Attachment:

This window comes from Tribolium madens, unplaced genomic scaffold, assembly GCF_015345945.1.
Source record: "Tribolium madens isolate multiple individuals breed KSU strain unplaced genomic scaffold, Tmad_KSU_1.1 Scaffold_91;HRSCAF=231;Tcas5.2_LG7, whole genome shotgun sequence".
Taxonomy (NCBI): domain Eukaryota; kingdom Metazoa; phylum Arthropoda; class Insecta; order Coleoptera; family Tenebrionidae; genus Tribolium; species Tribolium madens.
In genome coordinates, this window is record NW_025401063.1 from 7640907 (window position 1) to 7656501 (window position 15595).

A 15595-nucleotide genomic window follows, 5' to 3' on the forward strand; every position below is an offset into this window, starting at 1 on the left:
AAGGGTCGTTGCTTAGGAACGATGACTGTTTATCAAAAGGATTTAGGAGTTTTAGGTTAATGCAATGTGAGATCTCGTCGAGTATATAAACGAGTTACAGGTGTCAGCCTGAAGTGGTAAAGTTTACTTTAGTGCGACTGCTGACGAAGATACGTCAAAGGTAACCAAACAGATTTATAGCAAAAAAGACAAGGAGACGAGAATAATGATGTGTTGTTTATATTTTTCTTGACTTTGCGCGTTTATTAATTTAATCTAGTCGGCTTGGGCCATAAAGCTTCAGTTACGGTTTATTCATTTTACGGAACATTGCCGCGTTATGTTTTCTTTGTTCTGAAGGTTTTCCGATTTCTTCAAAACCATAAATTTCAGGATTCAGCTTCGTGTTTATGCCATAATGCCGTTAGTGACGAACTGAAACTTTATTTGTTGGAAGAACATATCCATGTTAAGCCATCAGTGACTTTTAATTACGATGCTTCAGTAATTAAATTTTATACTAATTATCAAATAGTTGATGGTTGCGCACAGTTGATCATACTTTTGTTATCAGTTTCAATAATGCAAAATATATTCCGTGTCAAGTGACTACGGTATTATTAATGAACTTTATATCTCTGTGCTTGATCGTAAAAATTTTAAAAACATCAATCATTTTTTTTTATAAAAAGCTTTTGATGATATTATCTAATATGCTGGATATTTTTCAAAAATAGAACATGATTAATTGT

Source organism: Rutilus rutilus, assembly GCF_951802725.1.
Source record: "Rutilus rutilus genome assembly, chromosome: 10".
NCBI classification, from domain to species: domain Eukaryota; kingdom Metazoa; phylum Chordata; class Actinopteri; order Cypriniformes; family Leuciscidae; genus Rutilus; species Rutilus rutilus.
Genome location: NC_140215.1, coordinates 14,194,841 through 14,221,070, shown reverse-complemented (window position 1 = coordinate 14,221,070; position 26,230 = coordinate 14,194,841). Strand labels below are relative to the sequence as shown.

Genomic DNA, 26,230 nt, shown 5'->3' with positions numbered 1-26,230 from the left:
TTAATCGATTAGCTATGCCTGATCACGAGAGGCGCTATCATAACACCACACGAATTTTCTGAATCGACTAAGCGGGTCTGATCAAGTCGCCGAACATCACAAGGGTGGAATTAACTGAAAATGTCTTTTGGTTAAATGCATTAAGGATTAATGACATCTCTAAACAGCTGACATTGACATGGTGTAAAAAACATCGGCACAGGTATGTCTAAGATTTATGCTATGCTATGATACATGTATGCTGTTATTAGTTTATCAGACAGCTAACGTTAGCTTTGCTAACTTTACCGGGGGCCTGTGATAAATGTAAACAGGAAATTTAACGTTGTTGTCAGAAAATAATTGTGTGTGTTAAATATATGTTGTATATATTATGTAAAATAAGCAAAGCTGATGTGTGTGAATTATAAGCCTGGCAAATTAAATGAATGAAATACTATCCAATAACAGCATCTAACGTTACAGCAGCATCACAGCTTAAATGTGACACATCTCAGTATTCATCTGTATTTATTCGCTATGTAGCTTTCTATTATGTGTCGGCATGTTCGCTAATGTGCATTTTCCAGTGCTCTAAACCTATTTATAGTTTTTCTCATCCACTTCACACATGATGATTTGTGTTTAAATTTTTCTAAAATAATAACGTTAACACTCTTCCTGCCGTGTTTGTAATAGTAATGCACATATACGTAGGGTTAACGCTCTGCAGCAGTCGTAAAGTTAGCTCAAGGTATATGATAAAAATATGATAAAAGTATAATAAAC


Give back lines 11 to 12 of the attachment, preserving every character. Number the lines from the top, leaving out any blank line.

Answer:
Genomic DNA, 26,230 nt, shown 5'->3' with positions numbered 1-26,230 from the left:
TTAATCGATTAGCTATGCCTGATCACGAGAGGCGCTATCATAACACCACACGAATTTTCTGAATCGACTAAGCGGGTCTGATCAAGTCGCCGAACATCACAAGGGTGGAATTAACTGAAAATGTCTTTTGGTTAAATGCATTAAGGATTAATGACATCTCTAAACAGCTGACATTGACATGGTGTAAAAAACATCGGCACAGGTATGTCTAAGATTTATGCTATGCTATGATACATGTATGCTGTTATTAGTTTATCAGACAGCTAACGTTAGCTTTGCTAACTTTACCGGGGGCCTGTGATAAATGTAAACAGGAAATTTAACGTTGTTGTCAGAAAATAATTGTGTGTGTTAAATATATGTTGTATATATTATGTAAAATAAGCAAAGCTGATGTGTGTGAATTATAAGCCTGGCAAATTAAATGAATGAAATACTATCCAATAACAGCATCTAACGTTACAGCAGCATCACAGCTTAAATGTGACACATCTCAGTATTCATCTGTATTTATTCGCTATGTAGCTTTCTATTATGTGTCGGCATGTTCGCTAATGTGCATTTTCCAGTGCTCTAAACCTATTTATAGTTTTTCTCATCCACTTCACACATGATGATTTGTGTTTAAATTTTTCTAAAATAATAACGTTAACACTCTTCCTGCCGTGTTTGTAATAGTAATGCACATATACGTAGGGTTAACGCTCTGCAGCAGTCGTAAAGTTAGCTCAAGGTATATGATAAAAATATGATAAAAGTATAATAAAC